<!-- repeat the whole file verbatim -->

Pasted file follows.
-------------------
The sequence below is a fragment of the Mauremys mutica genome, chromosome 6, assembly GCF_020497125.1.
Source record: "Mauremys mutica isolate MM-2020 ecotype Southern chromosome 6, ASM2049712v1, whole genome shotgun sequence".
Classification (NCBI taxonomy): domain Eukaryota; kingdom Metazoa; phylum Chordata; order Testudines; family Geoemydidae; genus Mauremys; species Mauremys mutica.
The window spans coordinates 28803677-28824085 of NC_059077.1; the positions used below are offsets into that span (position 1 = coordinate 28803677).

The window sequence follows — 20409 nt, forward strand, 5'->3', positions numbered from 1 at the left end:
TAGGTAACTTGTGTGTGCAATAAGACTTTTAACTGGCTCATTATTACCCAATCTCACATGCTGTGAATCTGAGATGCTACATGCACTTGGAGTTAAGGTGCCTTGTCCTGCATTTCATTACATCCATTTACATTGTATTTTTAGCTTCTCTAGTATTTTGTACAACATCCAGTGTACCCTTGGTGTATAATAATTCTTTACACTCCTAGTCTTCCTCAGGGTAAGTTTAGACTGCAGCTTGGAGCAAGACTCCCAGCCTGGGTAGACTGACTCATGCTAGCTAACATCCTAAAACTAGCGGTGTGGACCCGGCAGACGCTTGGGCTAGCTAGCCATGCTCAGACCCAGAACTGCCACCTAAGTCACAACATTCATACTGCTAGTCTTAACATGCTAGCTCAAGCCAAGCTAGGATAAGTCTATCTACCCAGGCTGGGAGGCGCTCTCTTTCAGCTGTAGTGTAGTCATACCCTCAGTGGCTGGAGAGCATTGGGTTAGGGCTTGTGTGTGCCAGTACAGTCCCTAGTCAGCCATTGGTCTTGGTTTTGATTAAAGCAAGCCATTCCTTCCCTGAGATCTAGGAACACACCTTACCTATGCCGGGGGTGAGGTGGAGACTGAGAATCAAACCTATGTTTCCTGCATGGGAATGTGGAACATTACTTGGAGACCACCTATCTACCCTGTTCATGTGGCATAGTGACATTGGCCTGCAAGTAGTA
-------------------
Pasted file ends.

The sequence below is a fragment of the Mauremys mutica genome, chromosome 6, assembly GCF_020497125.1.
Source record: "Mauremys mutica isolate MM-2020 ecotype Southern chromosome 6, ASM2049712v1, whole genome shotgun sequence".
Classification (NCBI taxonomy): domain Eukaryota; kingdom Metazoa; phylum Chordata; order Testudines; family Geoemydidae; genus Mauremys; species Mauremys mutica.
The window spans coordinates 28803677-28824085 of NC_059077.1; the positions used below are offsets into that span (position 1 = coordinate 28803677).

The window sequence follows — 20409 nt, forward strand, 5'->3', positions numbered from 1 at the left end:
TAGGTAACTTGTGTGTGCAATAAGACTTTTAACTGGCTCATTATTACCCAATCTCACATGCTGTGAATCTGAGATGCTACATGCACTTGGAGTTAAGGTGCCTTGTCCTGCATTTCATTACATCCATTTACATTGTATTTTTAGCTTCTCTAGTATTTTGTACAACATCCAGTGTACCCTTGGTGTATAATAATTCTTTACACTCCTAGTCTTCCTCAGGGTAAGTTTAGACTGCAGCTTGGAGCAAGACTCCCAGCCTGGGTAGACTGACTCATGCTAGCTAACATCCTAAAACTAGCGGTGTGGACCCGGCAGACGCTTGGGCTAGCTAGCCATGCTCAGACCCAGAACTGCCACCTAAGTCACAACATTCATACTGCTAGTCTTAACATGCTAGCTCAAGCCAAGCTAGGATAAGTCTATCTACCCAGGCTGGGAGGCGCTCTCTTTCAGCTGTAGTGTAGTCATACCCTCAGTGGCTGGAGAGCATTGGGTTAGGGCTTGTGTGTGCCAGTACAGTCCCTAGTCAGCCATTGGTCTTGGTTTTGATTAAAGCAAGCCATTCCTTCCCTGAGATCTAGGAACACACCTTACCTATGCCGGGGGTGAGGTGGAGACTGAGAATCAAACCTATGTTTCCTGCATGGGAATGTGGAACATTACTTGGAGACCACCTATCTACCCTGTTCATGTGGCATAGTGACATTGGCCTGCAAGTAGTA